to provide sufficient water-cushion for absorbing the impact of high water
falls. Typical sections of the two sub-types of A type, and D type of weirs,
and the conditions under which each is adopted are shown in figs. (a) (b), and
(a) A typical masonry tank weir with a vertical drop, with a horizontal under
pressed floor, suitable for low drops of 0.6 to 0.9 metre or for even higher
drops when the soil is a rock.
Figure: (b) A typical masonary tank weir with a vertical drop with depressed floor, suitable for high drop (say 2.5 m upward) or in soft soils but only slightly pervious.
The general principles and considerations which guide the design of tank weir sections, are the same as in the case of river weirs founded on rocks or loose pervious or impervious soils But in case of tanks, the conditions regarding the nature of foundation soil and the working conditions are more varied than in the case of river weirs.
Say for example, the river weirs or anicuts are generally founded on soft sandy soils, whereas in tank weirs, almost every class of soils is occasionally to be built on, except this rarely met foundation sand.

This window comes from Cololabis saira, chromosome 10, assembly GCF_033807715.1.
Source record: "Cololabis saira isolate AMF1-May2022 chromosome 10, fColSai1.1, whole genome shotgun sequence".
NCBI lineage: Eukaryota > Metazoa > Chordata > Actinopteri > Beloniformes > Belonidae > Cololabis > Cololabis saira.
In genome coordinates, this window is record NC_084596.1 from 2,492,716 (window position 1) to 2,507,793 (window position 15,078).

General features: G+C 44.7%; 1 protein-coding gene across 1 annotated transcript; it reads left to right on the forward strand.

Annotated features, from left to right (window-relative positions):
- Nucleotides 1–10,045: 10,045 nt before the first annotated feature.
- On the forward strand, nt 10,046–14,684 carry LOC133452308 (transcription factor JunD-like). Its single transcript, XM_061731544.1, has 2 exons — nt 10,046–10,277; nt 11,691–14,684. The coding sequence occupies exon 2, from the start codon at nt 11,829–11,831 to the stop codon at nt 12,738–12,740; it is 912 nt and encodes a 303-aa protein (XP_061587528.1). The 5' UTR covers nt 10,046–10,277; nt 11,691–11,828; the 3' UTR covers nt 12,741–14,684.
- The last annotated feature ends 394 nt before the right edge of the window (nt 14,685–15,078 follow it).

Similarly, the tail water conditions in anicuts
differ from those in tank weirs. This is because, the tail water backing up
during floods and affording some protection to the talus and to the soil at the
downstream toe of the apron, are absent in the majority of tank weirs; and,
therefore, the tank weirs built on soft oil would, other things being equal, be
more exposed to damage by scour at the downstream toe of the apron and
retrogression of levels than river weirs.
Figure A typical stepped-apron tank-weir suitable for sites on soft soil when the drop exceeds 0.9 metre.
On the other hand, the depth of water passing over the crests of tank weirs is generally far less than that over anicuts, and in the case of very many tanks, it is only, on an average, for a few days each year, that any flow at all passes over the weir, and while the duration of continuous heavy flow is frequently limited to a maximum of two to three days. Tank weirs are, thus, usually worked, far less heavily and far less continuously than anicuts, and this fact may be duly considered while designing them.
Empirical Formulas for Determining Width of Floors of Tank Weirs. The width of the horizontal floors of type A and D weirs, from the foot of the drop wall to the downstream edge of the floor should never be less than 2 (D + H) where D is the height of the drop wall, and H is the maximum water head over the wall. In important works, this width may be increased to 3 (D + H). The rough stone apron forming a talus below the last curtain wall may be of varying widths depending on the nature of the soil and the velocity and annual probable quantity and intensity of runoff ; it would generally vary from 2.5 (D + H) according to varying conditions.